In “Out of the Past,” the ninth episode of Nickelodeon’s The Legend of Korra, supporting character/love interest Mako single-mindedly dedicates himself to rescuing Korra from the clutches of big bad Amon. He personally witnessed Amon’s terrible power back in Episode 3 (“The Revelation”); now, for all he knows, Korra—his Avatar, his teammate, his friend—has been de-bent, tortured, and left to die in a shallow ditch. As he desperately interrogates Amon’s Equalist pawns—partially motivated, perhaps, by his repressed romantic feelings for the young Avatar—he remains blind to girlfriend Asami’s obvious discomfort with his aggressive behavior. We may not agree with his every action, but we can at least understand the forces that drive him.
This is called empathy.
In “And the Winner Is…” the sixth episode of Nickelodeon’s The Legend of Korra, minor antagonist/bully Tahno bribes some Professional Bending officials to look the other way, then cheats his way to victory against Korra and the Fire Ferrets. Before he can celebrate, however, big bad Amon arrives to take away his bending, read the Equalist manifesto, and blow up the stadium. As Tahno begs and whimpers at the anti-bending extremist’s feet, we feel sorry for him—not even he deserves this fate.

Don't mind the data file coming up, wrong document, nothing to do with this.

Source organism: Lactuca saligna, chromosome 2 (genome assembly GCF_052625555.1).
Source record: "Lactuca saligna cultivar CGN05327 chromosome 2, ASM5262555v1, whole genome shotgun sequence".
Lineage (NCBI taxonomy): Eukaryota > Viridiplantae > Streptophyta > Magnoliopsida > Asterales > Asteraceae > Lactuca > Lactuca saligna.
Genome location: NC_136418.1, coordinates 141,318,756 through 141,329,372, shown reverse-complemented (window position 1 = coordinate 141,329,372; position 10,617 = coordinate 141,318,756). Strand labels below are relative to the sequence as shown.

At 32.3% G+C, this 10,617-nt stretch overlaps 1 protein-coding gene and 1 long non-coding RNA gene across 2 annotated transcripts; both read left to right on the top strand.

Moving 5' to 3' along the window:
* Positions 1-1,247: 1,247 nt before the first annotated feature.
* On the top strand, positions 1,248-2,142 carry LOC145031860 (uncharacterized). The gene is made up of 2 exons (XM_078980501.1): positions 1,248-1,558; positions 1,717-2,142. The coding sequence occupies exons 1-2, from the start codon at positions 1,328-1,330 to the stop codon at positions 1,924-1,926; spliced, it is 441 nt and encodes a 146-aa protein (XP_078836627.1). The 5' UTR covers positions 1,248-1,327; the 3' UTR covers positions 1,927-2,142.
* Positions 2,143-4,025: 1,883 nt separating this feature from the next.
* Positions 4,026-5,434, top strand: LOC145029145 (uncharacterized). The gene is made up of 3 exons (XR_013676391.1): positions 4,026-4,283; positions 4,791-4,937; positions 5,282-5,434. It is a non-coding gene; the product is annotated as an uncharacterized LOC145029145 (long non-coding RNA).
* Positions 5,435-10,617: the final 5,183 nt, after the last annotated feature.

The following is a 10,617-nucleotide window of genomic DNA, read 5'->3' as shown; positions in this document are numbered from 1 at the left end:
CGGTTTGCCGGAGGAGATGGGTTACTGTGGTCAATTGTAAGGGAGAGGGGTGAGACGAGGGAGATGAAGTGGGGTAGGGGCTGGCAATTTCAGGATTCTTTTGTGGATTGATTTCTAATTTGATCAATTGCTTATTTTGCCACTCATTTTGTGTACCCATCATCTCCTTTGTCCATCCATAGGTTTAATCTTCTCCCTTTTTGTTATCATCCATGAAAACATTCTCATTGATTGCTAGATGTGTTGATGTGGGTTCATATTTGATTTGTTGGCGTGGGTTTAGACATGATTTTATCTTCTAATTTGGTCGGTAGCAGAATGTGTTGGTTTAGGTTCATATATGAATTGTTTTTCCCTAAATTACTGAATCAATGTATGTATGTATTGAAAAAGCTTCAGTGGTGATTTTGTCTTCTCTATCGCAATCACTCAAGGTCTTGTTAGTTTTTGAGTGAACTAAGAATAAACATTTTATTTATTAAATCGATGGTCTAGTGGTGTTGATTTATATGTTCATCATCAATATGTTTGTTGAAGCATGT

This is called sympathy.
According to, oh, just about every writing class I’ve ever taken, empathy creates a more intimate, meaningful relationship between the character and the viewer/reader/whatever. So why has a significant portion of the LoK fandom (to make a sweeping generalization) condemned Mako for his actions while embracing Tahno in spite of his? Does sympathy actually create a stronger, more visceral bond?
Mako, of course, has his own tragic back story—lost his parents at age eight, grew up too fast raising his little brother on the streets, ran numbers for the local triad just to get by—but it lacks the immediacy of Tahno’s onscreen misfortune—or, more importantly, Asami’s. Episode 7 (“The Aftermath”) saw the spoiled sweet action girl turn on her father after Korra exposed his Equalist ties; did lingering sympathy cause fans to “side with” Asami without considering Mako’s emotional state?
As an aspiring storyteller, I find this whole “Mako situation” educational… and a bit troubling.
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